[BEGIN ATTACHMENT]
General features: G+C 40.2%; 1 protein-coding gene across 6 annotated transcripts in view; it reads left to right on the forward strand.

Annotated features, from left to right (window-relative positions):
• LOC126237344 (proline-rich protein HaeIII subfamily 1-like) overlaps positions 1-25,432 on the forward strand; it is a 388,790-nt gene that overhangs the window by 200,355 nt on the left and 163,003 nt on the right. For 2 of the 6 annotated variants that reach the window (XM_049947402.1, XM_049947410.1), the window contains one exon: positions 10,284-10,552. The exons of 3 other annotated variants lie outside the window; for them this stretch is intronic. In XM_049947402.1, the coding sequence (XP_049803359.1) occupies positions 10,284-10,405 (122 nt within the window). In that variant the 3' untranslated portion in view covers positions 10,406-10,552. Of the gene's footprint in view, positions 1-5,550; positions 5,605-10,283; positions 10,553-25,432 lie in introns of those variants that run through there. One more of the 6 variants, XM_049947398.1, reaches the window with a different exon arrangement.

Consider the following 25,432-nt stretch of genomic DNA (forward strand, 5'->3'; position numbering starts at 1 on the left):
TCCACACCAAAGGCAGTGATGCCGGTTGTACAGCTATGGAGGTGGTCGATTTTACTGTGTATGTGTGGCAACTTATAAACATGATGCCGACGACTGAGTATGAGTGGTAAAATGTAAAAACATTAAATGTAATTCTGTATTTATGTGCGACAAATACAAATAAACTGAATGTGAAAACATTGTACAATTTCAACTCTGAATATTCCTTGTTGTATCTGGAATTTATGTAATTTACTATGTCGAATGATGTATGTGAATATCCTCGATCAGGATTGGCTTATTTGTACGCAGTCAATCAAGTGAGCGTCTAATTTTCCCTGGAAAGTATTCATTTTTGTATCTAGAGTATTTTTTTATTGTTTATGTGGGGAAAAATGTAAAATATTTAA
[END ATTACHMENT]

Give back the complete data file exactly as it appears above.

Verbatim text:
General features: G+C 40.2%; 1 protein-coding gene across 6 annotated transcripts in view; it reads left to right on the forward strand.

Annotated features, from left to right (window-relative positions):
• LOC126237344 (proline-rich protein HaeIII subfamily 1-like) overlaps positions 1-25,432 on the forward strand; it is a 388,790-nt gene that overhangs the window by 200,355 nt on the left and 163,003 nt on the right. For 2 of the 6 annotated variants that reach the window (XM_049947402.1, XM_049947410.1), the window contains one exon: positions 10,284-10,552. The exons of 3 other annotated variants lie outside the window; for them this stretch is intronic. In XM_049947402.1, the coding sequence (XP_049803359.1) occupies positions 10,284-10,405 (122 nt within the window). In that variant the 3' untranslated portion in view covers positions 10,406-10,552. Of the gene's footprint in view, positions 1-5,550; positions 5,605-10,283; positions 10,553-25,432 lie in introns of those variants that run through there. One more of the 6 variants, XM_049947398.1, reaches the window with a different exon arrangement.

Consider the following 25,432-nt stretch of genomic DNA (forward strand, 5'->3'; position numbering starts at 1 on the left):
TCCACACCAAAGGCAGTGATGCCGGTTGTACAGCTATGGAGGTGGTCGATTTTACTGTGTATGTGTGGCAACTTATAAACATGATGCCGACGACTGAGTATGAGTGGTAAAATGTAAAAACATTAAATGTAATTCTGTATTTATGTGCGACAAATACAAATAAACTGAATGTGAAAACATTGTACAATTTCAACTCTGAATATTCCTTGTTGTATCTGGAATTTATGTAATTTACTATGTCGAATGATGTATGTGAATATCCTCGATCAGGATTGGCTTATTTGTACGCAGTCAATCAAGTGAGCGTCTAATTTTCCCTGGAAAGTATTCATTTTTGTATCTAGAGTATTTTTTTATTGTTTATGTGGGGAAAAATGTAAAATATTTAA